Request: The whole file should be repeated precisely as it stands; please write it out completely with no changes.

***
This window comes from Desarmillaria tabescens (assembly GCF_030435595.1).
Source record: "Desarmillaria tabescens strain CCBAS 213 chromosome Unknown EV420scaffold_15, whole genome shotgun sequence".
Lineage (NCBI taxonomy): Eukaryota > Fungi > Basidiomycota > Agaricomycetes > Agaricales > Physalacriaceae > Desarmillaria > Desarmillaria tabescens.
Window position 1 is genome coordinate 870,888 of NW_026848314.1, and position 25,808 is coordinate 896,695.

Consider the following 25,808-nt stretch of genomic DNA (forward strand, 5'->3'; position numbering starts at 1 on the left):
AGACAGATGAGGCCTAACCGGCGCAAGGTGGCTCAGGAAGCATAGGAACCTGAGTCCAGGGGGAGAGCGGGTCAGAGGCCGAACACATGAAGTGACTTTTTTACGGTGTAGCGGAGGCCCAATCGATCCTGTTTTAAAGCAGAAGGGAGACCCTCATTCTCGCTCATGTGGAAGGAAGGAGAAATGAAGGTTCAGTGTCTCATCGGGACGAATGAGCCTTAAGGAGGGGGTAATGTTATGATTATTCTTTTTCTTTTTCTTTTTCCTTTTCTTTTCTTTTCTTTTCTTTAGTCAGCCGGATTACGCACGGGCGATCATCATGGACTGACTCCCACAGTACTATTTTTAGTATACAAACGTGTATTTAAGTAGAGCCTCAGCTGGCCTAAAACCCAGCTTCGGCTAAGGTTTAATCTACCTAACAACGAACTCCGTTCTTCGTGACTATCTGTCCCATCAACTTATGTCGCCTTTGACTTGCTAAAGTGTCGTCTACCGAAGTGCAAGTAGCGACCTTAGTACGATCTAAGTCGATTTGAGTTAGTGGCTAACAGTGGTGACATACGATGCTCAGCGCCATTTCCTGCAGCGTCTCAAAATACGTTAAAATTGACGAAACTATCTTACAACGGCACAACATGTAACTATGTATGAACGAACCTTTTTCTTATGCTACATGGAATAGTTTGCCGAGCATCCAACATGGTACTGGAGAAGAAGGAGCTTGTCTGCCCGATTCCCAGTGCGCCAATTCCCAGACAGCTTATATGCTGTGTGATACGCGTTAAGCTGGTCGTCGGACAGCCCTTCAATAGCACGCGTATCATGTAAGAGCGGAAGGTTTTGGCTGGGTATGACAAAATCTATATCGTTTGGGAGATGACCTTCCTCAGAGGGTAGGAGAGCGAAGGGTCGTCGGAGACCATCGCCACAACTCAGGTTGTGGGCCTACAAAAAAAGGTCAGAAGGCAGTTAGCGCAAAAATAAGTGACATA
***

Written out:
This window comes from Desarmillaria tabescens (assembly GCF_030435595.1).
Source record: "Desarmillaria tabescens strain CCBAS 213 chromosome Unknown EV420scaffold_15, whole genome shotgun sequence".
Lineage (NCBI taxonomy): Eukaryota > Fungi > Basidiomycota > Agaricomycetes > Agaricales > Physalacriaceae > Desarmillaria > Desarmillaria tabescens.
Window position 1 is genome coordinate 870,888 of NW_026848314.1, and position 25,808 is coordinate 896,695.

Consider the following 25,808-nt stretch of genomic DNA (forward strand, 5'->3'; position numbering starts at 1 on the left):
AGACAGATGAGGCCTAACCGGCGCAAGGTGGCTCAGGAAGCATAGGAACCTGAGTCCAGGGGGAGAGCGGGTCAGAGGCCGAACACATGAAGTGACTTTTTTACGGTGTAGCGGAGGCCCAATCGATCCTGTTTTAAAGCAGAAGGGAGACCCTCATTCTCGCTCATGTGGAAGGAAGGAGAAATGAAGGTTCAGTGTCTCATCGGGACGAATGAGCCTTAAGGAGGGGGTAATGTTATGATTATTCTTTTTCTTTTTCTTTTTCCTTTTCTTTTCTTTTCTTTTCTTTAGTCAGCCGGATTACGCACGGGCGATCATCATGGACTGACTCCCACAGTACTATTTTTAGTATACAAACGTGTATTTAAGTAGAGCCTCAGCTGGCCTAAAACCCAGCTTCGGCTAAGGTTTAATCTACCTAACAACGAACTCCGTTCTTCGTGACTATCTGTCCCATCAACTTATGTCGCCTTTGACTTGCTAAAGTGTCGTCTACCGAAGTGCAAGTAGCGACCTTAGTACGATCTAAGTCGATTTGAGTTAGTGGCTAACAGTGGTGACATACGATGCTCAGCGCCATTTCCTGCAGCGTCTCAAAATACGTTAAAATTGACGAAACTATCTTACAACGGCACAACATGTAACTATGTATGAACGAACCTTTTTCTTATGCTACATGGAATAGTTTGCCGAGCATCCAACATGGTACTGGAGAAGAAGGAGCTTGTCTGCCCGATTCCCAGTGCGCCAATTCCCAGACAGCTTATATGCTGTGTGATACGCGTTAAGCTGGTCGTCGGACAGCCCTTCAATAGCACGCGTATCATGTAAGAGCGGAAGGTTTTGGCTGGGTATGACAAAATCTATATCGTTTGGGAGATGACCTTCCTCAGAGGGTAGGAGAGCGAAGGGTCGTCGGAGACCATCGCCACAACTCAGGTTGTGGGCCTACAAAAAAAGGTCAGAAGGCAGTTAGCGCAAAAATAAGTGACATA